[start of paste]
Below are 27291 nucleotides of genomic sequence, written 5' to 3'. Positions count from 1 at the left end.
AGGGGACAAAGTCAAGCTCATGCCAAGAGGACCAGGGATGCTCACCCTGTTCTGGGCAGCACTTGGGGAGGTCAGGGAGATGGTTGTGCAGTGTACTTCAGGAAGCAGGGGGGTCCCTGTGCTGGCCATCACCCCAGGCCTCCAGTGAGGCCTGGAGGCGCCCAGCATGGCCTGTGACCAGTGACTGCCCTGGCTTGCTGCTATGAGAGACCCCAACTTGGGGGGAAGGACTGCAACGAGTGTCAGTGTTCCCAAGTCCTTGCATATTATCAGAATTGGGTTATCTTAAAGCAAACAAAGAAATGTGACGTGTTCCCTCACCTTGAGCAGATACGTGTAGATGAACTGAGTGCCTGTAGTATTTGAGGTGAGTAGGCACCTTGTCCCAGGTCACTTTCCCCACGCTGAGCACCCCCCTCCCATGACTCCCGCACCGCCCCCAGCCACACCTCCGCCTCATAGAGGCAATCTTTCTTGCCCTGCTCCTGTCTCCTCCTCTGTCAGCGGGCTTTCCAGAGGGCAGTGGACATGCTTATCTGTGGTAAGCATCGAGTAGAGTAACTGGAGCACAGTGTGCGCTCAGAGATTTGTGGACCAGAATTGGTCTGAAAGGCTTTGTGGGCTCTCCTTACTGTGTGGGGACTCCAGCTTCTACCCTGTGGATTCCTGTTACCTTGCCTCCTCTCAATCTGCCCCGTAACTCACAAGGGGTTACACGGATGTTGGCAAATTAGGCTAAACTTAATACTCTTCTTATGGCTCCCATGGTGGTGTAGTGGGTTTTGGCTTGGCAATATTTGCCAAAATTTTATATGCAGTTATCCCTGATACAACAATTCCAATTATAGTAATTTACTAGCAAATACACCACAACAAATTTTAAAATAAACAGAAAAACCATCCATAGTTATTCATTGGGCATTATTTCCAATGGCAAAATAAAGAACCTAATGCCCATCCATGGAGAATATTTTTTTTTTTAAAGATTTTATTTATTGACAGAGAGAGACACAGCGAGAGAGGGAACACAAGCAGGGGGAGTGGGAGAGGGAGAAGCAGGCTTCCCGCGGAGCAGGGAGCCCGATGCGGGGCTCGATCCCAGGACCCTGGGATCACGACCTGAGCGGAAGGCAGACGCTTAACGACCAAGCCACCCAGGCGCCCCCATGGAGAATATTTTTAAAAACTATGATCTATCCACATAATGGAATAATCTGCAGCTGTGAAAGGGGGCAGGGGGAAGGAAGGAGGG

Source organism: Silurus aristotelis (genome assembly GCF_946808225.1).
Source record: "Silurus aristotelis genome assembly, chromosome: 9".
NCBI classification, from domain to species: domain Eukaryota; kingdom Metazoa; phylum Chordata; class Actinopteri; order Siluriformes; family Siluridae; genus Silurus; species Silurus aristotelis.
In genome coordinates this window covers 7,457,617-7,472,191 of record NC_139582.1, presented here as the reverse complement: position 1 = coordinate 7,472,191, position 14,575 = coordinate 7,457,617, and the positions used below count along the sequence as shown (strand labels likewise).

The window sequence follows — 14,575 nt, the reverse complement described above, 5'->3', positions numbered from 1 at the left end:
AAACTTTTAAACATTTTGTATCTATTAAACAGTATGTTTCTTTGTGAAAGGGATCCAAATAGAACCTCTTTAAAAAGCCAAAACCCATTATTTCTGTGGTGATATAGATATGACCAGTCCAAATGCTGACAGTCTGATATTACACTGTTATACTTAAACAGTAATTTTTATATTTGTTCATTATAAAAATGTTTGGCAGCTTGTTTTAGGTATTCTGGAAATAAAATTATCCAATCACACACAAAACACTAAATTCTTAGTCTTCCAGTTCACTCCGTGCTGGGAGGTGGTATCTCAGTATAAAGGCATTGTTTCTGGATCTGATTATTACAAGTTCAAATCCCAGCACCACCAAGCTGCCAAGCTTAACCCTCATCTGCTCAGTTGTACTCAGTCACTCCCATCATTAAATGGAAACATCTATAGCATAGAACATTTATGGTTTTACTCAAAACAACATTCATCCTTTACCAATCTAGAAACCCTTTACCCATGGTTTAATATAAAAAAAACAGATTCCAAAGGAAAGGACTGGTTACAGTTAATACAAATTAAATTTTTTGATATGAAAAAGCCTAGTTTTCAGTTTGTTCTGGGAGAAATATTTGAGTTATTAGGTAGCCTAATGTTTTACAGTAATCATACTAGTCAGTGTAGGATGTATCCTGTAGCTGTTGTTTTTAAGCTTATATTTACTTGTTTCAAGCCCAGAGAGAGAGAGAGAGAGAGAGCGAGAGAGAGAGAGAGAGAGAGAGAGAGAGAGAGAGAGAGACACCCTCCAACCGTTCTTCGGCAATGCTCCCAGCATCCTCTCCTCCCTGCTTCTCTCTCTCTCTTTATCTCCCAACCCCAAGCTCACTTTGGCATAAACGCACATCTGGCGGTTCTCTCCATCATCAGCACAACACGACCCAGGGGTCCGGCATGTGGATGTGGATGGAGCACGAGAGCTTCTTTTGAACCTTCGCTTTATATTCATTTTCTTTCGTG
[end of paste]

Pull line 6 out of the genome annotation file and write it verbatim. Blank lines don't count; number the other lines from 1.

In genome coordinates this window covers 7,457,617-7,472,191 of record NC_139582.1, presented here as the reverse complement: position 1 = coordinate 7,472,191, position 14,575 = coordinate 7,457,617, and the positions used below count along the sequence as shown (strand labels likewise).